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    July 6, 1984

    Fatal Beverly rooming house fire was work of arsonist, authorities say

    Beverly firemen feel the effects of exhaustion.
    Janet Knott/Globe file photo
    Beverly firemen feel the effects of exhaustion.

    This article is from the Globe archives. It originally ran on July 6, 1984. The death toll from the fire would later rise to 15.

    The Independence Day fire that raced through a three-story rooming house here and killed 14 people was the work of an arsonist, authorities said yesterday.

    ”This was deliberate,” Beverly Mayor Frederick (Jack) Monahan said yesterday. “Hopefully we will find that mad person with a match.” Monahan called the discovery a “horrifying development in a horrifying story.”

    A source close to the probe by local and state officials said that investigators are looking into the “strong possibility” that the 4 a.m. blaze at the Elliott Chambers rooming house at 434 Rantoul st. was set by a former resident who was angry at the owners or at a fellow tenant.


    The front door of the rooming house was kept locked, leading investigators to believe the arsonist either had a key or knew someone in the building. Officials believe the blaze was started at two separate locations inside the wood-frame structure.

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    ”We’re looking at people who have lived here in the past,” said State Fire Marshal Joseph A. O’Keefe. “We’re looking at anyone with any kind of connection to that building. But we do not have a suspect.”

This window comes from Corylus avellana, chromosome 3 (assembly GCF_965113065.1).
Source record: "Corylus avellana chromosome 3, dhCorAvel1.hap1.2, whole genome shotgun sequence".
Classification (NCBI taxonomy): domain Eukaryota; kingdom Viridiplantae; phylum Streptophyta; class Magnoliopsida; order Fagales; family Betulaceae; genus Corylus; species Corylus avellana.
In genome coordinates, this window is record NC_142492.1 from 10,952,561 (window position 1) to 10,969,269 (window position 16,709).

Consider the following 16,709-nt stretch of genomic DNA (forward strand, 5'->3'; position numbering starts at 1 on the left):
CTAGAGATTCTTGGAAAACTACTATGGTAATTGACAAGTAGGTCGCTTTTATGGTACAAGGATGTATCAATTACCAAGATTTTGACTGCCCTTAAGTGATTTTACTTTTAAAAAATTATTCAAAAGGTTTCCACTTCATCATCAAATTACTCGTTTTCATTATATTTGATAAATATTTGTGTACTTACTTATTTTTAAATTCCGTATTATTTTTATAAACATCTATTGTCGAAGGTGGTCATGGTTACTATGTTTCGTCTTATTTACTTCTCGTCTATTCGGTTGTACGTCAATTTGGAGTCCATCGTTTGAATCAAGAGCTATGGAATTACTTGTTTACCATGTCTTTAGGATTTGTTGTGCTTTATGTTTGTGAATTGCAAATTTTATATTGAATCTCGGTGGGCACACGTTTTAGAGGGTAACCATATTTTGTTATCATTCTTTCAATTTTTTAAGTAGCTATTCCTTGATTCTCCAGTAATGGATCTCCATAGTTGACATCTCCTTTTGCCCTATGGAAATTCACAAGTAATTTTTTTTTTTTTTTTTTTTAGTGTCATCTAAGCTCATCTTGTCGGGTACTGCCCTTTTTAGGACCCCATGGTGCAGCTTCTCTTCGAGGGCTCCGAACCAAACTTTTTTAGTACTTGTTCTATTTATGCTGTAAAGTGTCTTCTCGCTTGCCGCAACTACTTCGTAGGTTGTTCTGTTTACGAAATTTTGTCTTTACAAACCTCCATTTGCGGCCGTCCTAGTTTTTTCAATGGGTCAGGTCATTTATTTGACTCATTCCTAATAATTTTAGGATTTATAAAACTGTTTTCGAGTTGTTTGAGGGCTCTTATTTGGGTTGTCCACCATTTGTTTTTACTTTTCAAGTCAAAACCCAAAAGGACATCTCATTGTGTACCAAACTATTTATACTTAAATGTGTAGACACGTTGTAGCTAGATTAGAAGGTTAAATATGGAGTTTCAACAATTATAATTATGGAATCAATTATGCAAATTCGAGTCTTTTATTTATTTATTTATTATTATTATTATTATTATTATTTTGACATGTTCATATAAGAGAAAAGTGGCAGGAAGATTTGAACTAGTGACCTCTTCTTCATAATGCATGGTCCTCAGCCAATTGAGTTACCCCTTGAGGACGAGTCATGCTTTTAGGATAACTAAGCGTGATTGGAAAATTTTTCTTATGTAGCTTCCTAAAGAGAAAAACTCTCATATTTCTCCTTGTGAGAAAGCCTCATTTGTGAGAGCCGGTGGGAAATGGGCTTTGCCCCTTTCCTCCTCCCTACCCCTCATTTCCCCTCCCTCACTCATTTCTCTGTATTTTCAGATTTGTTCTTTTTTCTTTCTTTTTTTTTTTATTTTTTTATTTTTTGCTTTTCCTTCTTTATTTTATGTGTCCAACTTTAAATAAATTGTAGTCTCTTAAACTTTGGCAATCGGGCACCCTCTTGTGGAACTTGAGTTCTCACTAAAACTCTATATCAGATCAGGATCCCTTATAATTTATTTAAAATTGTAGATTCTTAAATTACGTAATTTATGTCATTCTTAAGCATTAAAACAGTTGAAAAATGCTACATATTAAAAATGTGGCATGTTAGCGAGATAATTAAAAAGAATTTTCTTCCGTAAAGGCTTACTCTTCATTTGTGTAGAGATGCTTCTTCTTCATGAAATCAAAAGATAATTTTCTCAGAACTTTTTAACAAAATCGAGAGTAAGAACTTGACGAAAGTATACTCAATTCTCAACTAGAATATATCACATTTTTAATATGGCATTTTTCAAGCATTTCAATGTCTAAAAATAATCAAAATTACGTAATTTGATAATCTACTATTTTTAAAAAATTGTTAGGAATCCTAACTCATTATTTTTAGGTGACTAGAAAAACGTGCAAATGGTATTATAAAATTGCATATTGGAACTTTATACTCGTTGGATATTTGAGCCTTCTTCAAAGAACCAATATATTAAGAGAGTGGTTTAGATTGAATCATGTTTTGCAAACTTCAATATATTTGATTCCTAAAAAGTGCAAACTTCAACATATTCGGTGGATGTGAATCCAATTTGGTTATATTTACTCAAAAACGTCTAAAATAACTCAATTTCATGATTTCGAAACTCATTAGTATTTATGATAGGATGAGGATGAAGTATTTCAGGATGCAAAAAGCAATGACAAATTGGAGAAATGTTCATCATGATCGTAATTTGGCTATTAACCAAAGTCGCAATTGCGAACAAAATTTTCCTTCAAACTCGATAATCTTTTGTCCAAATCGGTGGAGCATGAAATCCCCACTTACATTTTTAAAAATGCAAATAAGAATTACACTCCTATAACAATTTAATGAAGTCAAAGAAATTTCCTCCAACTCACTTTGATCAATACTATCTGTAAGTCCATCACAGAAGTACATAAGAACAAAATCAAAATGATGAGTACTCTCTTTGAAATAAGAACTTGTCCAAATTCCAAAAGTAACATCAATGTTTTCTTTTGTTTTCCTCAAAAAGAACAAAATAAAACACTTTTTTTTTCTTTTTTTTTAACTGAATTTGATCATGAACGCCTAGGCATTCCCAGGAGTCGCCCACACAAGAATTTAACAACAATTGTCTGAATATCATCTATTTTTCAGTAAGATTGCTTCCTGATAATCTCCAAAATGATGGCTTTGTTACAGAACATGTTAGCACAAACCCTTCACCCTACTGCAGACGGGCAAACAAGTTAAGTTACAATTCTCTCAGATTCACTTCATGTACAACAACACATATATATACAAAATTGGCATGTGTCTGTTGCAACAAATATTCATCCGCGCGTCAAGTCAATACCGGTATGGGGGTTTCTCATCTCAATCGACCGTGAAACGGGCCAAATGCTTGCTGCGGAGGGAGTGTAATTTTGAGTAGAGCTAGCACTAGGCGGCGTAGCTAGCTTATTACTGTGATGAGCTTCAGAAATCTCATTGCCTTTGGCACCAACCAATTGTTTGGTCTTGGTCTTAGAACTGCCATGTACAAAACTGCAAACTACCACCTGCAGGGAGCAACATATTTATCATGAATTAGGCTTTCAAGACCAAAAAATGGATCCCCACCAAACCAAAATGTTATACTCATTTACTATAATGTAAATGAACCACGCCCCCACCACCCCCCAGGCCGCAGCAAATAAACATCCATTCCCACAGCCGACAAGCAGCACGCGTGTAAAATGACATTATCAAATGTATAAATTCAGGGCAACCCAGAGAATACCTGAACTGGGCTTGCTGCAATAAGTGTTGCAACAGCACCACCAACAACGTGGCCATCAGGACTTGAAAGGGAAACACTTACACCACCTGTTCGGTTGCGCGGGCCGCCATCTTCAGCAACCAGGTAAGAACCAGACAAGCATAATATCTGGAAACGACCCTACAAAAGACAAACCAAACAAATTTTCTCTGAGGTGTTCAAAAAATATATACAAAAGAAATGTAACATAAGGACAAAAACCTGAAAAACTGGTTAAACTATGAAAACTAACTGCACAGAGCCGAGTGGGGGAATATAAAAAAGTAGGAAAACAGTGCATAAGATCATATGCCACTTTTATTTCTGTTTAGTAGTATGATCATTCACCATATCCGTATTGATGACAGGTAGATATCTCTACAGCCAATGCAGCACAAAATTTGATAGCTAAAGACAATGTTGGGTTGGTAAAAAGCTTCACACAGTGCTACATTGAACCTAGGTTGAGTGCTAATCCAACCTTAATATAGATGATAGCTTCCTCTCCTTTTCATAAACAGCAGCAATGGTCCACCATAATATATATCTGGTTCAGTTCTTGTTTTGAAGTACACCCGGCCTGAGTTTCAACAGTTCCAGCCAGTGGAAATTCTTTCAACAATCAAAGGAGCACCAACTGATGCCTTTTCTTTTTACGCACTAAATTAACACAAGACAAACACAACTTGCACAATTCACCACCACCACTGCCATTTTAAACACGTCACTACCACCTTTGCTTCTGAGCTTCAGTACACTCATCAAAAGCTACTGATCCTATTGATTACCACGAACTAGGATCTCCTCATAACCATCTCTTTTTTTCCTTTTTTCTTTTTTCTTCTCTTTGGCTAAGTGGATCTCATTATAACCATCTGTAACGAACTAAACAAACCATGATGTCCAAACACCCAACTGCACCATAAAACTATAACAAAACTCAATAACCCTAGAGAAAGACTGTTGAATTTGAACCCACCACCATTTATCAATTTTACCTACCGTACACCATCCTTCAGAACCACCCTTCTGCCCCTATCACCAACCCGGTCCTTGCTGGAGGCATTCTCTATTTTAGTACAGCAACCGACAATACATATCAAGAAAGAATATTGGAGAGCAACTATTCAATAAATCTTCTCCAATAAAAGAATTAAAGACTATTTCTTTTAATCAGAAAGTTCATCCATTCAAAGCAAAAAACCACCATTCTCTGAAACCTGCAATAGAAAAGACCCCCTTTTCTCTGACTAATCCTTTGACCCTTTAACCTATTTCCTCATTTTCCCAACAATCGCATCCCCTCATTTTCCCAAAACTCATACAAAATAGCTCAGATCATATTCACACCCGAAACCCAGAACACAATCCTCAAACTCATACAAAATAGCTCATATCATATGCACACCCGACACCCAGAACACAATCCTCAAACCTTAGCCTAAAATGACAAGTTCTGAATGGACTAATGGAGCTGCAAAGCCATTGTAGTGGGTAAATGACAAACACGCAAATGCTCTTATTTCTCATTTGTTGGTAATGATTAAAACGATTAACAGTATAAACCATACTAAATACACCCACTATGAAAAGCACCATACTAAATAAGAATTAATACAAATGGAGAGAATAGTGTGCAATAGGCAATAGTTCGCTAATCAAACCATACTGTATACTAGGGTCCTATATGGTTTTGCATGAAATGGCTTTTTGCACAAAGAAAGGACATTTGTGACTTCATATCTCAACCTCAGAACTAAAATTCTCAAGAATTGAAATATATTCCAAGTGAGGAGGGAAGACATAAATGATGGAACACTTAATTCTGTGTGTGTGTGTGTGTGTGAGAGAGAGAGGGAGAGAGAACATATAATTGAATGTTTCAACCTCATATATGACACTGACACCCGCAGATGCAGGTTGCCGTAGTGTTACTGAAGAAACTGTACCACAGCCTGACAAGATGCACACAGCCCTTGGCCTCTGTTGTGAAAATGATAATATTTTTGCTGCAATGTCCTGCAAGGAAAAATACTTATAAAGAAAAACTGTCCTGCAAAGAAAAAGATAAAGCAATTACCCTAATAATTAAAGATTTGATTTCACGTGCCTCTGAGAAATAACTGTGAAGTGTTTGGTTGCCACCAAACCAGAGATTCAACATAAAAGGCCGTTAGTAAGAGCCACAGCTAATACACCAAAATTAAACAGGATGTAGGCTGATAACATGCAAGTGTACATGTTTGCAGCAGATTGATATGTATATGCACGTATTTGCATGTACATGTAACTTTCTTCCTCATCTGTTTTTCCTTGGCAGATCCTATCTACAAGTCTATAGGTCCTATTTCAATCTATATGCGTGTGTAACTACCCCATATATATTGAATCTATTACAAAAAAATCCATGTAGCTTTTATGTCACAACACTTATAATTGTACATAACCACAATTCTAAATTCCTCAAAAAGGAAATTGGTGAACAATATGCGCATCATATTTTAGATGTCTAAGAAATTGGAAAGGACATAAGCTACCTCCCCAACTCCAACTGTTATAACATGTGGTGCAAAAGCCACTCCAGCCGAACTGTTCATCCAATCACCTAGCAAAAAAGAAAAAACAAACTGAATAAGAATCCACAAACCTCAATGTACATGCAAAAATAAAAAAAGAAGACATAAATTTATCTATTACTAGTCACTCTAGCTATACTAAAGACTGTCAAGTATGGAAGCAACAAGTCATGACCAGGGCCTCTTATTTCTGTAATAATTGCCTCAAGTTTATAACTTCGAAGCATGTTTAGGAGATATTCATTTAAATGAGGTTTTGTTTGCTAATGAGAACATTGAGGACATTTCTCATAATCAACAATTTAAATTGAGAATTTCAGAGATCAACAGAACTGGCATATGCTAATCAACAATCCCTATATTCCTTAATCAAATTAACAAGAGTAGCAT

”In some arson cases, we never find the person who did it,” O’Keefe added. “I hope we have good luck on this one.”

    The Massachusetts Property Insurance Underwriters Assn. posted a $5000 reward for information leading to the apprehension of the arsonist. Investigators have set up a number for callers with tips: 1-800-682-9229.

    The fire was the deadliest in Massachusetts since 492 people were killed at the Cocoanut Grove nightclub in 1942.


    Many residents of the rooming house were deinstitutionalized mental patients or transients. Deputy Police Chief William Terry called the Elliott Chambers “the Pine Street Inn of Beverly,” referring to the Boston shelter for homeless.

    Thirteen of the 36 residents of the Elliott Chambers died of burns or smoke inhalation when the fast-moving fire erupted. A 14th victim was killed when he leapt from a third-floor room trying to escape the flames.

    Five of the dead remained unidentified last night. Officials said yesterday they do not believe any bodies are left in the building, of which the top two stories were destroyed.

    Six residents of the rooming house were still hospitalized yesterday.

    Temporary housing for some of the 22 people left homeless by the fire will be provided by Endicott Junior College in Beverly.


    But finding permanent homes for the displaced residents, several of whom are alcoholics or have emotional problems, will be more difficult. No public housing is currently available in the Beverly area, said Salvation Army Major Daisy Ticehurst.